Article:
THANK YOU BRIAN FIEDLER, SPONSOR OF AJEET…
…Ajeet is powered by a 500 megawatt nuclear reactor. He approaches every task with 110% commitment and stupendous enthusiasm. He loves his shorts high and his belt tight. His hair is always perfect. He is the ideal match for his new sponsor and my esteemed mentor, friend, and fellow ThurtenE Honorary alumnus from St. Louis, Missouri, Brian Fiedler (nickname Chops). Thanks to Brian’s generosity, Ajeet is now directing his indefatigable brain toward the Carmel Convent School for the next semester.
I cannot write this post without smiling and laughing just thinking about Ajeet’s excitement for everything. When I ask him a question, I can practically see his brain processing as his huge brown eyes seem to rapidly search the room for an answer. When he answers correctly, he jumps up and down in anticipation of the next question.
Ajeet never says no and performs every task to the max. Although he is excellent at every subject, his favorite is undeniably recess. If he’s on a swing, he looks like he’s trying to go inverted. When he’s spinning the merry-go-round, I secretly hope that the bearings don’t fail.
Ajeet is 7-years-old. His older brother, Sandeep, is 10-years-old and had to have a massive abdominal surgery as a toddler. Their entire family was devastated by the expense of Sandeep’s healthcare (which to us seems amazingly inexpensive). Ashok, Ajeet’s father, works on a daily basis as a mason.
Chops, this opportunity means everything to Ajeet. He was custom-made to wear this custom-tailored uniform. The shoes you bought him might as well have wings. There is no doubt in my mind that Ajeet could one day become a formidable athlete, world leader, and the sole source of electricity for an entire city. On behalf of Ajeet, his mother Ranju, his father Ashok, and his brother Sandeep, thank you for providing focus for this bright beam of light.
THANK YOU BERT GRAHAM, SPONSOR OF ANITA…
…On behalf of Anita, her three sisters, and her mother Rani, I would like to thank Bert Graham of Moose Jaw, Saskatchewan and mother of volunteer Crystal Graham for committing to support Anita’s entire education! You read that right! For the next ten years, Anita will study at the Carmel Convent School under a full scholarship and educational subsidies provided entirely by Bert Graham.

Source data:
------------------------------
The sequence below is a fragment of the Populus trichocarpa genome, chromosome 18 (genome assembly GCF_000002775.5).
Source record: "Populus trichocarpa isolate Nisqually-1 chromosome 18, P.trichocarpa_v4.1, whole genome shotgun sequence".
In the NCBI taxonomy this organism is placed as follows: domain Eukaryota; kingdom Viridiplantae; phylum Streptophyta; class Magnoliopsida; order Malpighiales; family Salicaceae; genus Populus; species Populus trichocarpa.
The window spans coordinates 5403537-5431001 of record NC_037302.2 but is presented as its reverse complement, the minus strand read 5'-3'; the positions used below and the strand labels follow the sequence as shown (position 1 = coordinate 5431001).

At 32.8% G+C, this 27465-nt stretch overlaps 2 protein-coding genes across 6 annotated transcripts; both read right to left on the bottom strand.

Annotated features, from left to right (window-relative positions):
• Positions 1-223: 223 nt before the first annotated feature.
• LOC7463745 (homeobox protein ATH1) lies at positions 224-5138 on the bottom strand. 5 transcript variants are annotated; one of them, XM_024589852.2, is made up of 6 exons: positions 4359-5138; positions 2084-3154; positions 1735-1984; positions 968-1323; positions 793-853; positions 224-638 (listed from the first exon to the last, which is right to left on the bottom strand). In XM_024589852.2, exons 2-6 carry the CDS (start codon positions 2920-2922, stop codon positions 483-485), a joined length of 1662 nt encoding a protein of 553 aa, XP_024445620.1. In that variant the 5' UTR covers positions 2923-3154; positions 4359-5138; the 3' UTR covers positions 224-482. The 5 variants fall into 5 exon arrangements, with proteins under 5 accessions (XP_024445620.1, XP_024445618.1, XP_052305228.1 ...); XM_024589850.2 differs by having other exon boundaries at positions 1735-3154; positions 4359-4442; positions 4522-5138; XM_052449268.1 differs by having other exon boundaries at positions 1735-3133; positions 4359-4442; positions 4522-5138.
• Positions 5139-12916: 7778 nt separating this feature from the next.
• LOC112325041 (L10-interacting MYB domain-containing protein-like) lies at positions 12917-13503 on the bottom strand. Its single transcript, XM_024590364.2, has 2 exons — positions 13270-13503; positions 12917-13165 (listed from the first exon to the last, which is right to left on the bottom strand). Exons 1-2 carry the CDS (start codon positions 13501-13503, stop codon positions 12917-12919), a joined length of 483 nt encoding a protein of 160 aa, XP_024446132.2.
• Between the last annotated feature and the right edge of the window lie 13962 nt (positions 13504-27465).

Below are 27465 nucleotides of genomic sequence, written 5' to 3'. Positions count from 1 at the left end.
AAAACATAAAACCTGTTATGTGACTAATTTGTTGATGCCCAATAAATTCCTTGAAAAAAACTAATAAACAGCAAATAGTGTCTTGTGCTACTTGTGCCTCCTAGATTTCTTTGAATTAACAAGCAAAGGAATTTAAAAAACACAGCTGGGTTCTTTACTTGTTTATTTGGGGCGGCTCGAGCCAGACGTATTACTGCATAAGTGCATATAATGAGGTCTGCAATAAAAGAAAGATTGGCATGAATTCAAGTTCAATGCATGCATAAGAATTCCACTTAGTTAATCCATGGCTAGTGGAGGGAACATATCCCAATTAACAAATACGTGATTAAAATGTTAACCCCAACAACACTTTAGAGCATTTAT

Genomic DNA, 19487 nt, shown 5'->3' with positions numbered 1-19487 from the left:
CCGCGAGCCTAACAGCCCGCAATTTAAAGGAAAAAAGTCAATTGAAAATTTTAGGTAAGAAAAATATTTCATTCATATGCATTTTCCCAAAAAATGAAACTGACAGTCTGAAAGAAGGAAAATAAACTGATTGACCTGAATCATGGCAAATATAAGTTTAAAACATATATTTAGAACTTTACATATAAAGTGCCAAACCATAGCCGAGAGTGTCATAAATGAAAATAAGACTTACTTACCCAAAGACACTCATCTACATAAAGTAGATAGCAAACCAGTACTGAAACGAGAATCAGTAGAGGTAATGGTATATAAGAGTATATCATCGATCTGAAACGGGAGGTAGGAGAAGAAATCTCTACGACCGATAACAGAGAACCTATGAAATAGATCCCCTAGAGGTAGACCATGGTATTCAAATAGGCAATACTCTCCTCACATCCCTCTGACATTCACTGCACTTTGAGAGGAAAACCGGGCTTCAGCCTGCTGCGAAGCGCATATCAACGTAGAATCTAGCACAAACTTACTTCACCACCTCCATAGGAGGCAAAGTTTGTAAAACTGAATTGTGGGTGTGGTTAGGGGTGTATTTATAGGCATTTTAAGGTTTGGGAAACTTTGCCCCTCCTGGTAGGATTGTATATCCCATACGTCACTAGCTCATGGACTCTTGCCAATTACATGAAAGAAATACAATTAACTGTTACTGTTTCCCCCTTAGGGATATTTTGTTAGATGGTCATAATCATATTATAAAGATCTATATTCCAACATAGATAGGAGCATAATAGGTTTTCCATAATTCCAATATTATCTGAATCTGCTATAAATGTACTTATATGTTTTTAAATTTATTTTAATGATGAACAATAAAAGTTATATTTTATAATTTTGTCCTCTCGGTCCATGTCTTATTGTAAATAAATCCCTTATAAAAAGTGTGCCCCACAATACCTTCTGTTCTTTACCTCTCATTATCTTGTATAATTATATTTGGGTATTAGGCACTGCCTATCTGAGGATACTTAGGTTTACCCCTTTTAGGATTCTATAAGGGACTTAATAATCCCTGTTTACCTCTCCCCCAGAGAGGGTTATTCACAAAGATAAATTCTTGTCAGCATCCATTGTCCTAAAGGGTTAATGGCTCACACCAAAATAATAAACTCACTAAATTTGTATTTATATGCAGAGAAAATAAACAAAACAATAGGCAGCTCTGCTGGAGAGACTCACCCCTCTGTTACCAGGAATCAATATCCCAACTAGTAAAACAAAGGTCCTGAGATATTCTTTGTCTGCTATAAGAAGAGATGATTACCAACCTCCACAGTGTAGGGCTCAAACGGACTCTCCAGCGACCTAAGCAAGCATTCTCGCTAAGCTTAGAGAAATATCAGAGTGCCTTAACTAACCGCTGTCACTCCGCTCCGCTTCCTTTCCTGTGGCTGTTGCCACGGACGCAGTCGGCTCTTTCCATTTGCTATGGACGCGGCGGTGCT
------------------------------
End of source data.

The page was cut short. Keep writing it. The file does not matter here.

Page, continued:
Anita is the youngest of four daughters. Her father, Chhotedas, passed away a few years ago. Since he did not have a birth certificate, his widow and Anita’s mother, Rani, cannot collect bereavement pay from the government. Now, it is up to Rani to support her four daughters. Rani is aging quickly and has a growth on the edge of her iris that has caused blindness in her left eye.
Rani works from sun up to sun down as a maid in multiple nearby homes to boost her income to Rs 100 ($2) per day. She is illiterate and has no labor skills. She pays Rs 800 ($16) per month in rent for her ramshackle home but lovingly supports her four daughters with whatever is left. When we asked Rani to come to one of our parent meetings, she said that she could not financially afford to miss a few hours of work. I paid her Rs 150 ($3) to come, which put a lovely smile on her face.
Anita’s older sisters are only a couple of years older than she is. All less than ten-years-old, the girls are amazingly self sufficient. They prepare and cook their own food, clean their home, and take care of nearly all motherly duties themselves.
Bert’s donation has already gone a long way. Anita wears her new uniform and shoes like they were made for a queen.
Anita is proving to be one of our fastest learners. Her memory is as sharp as a tack. If we can keep her in school, Anita will revolutionize her own life and those of her three sisters and mother. Bert, your loving generosity is probably the best thing to ever happen to this family. God bless you and thank you.
THANK YOU BETTY AND JERRY CARTER, SPONSORS OF MADHU…
…Sometimes, a thank you is insufficient. This is one of those times. Two weeks ago, my Aunt Betty and Uncle Jerry Carter of Little Rock, Arkansas reached around the world and extended their hands to provide a caring and generous young girl with a lifetime of opportunity. In honor of the first day of school, I would like to give one very special thank you to the Carters on behalf of their new adopted scholar, Madhu.